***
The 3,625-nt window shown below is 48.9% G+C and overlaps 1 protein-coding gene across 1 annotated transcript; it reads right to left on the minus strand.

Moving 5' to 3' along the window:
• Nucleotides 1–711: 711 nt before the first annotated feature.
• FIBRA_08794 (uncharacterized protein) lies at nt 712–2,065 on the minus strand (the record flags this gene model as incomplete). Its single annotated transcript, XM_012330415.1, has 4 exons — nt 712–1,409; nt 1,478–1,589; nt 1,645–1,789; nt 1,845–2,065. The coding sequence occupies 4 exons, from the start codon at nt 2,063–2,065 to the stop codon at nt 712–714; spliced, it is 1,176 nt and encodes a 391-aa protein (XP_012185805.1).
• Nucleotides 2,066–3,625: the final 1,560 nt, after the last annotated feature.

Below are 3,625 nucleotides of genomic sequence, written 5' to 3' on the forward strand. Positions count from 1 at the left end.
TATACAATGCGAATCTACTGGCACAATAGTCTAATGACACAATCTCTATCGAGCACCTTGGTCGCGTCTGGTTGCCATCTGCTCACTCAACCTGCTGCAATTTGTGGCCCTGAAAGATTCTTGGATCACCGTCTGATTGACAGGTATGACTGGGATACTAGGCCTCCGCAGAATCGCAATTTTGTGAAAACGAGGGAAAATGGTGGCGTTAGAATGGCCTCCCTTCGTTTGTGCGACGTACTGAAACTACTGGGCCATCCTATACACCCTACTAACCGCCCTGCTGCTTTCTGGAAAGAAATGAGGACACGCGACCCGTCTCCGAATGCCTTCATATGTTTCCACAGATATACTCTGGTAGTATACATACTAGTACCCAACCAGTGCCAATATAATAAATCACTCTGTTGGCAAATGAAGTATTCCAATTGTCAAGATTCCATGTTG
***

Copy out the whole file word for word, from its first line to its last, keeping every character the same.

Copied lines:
The 3,625-nt window shown below is 48.9% G+C and overlaps 1 protein-coding gene across 1 annotated transcript; it reads right to left on the minus strand.

Moving 5' to 3' along the window:
• Nucleotides 1–711: 711 nt before the first annotated feature.
• FIBRA_08794 (uncharacterized protein) lies at nt 712–2,065 on the minus strand (the record flags this gene model as incomplete). Its single annotated transcript, XM_012330415.1, has 4 exons — nt 712–1,409; nt 1,478–1,589; nt 1,645–1,789; nt 1,845–2,065. The coding sequence occupies 4 exons, from the start codon at nt 2,063–2,065 to the stop codon at nt 712–714; spliced, it is 1,176 nt and encodes a 391-aa protein (XP_012185805.1).
• Nucleotides 2,066–3,625: the final 1,560 nt, after the last annotated feature.

Below are 3,625 nucleotides of genomic sequence, written 5' to 3' on the forward strand. Positions count from 1 at the left end.
TATACAATGCGAATCTACTGGCACAATAGTCTAATGACACAATCTCTATCGAGCACCTTGGTCGCGTCTGGTTGCCATCTGCTCACTCAACCTGCTGCAATTTGTGGCCCTGAAAGATTCTTGGATCACCGTCTGATTGACAGGTATGACTGGGATACTAGGCCTCCGCAGAATCGCAATTTTGTGAAAACGAGGGAAAATGGTGGCGTTAGAATGGCCTCCCTTCGTTTGTGCGACGTACTGAAACTACTGGGCCATCCTATACACCCTACTAACCGCCCTGCTGCTTTCTGGAAAGAAATGAGGACACGCGACCCGTCTCCGAATGCCTTCATATGTTTCCACAGATATACTCTGGTAGTATACATACTAGTACCCAACCAGTGCCAATATAATAAATCACTCTGTTGGCAAATGAAGTATTCCAATTGTCAAGATTCCATGTTG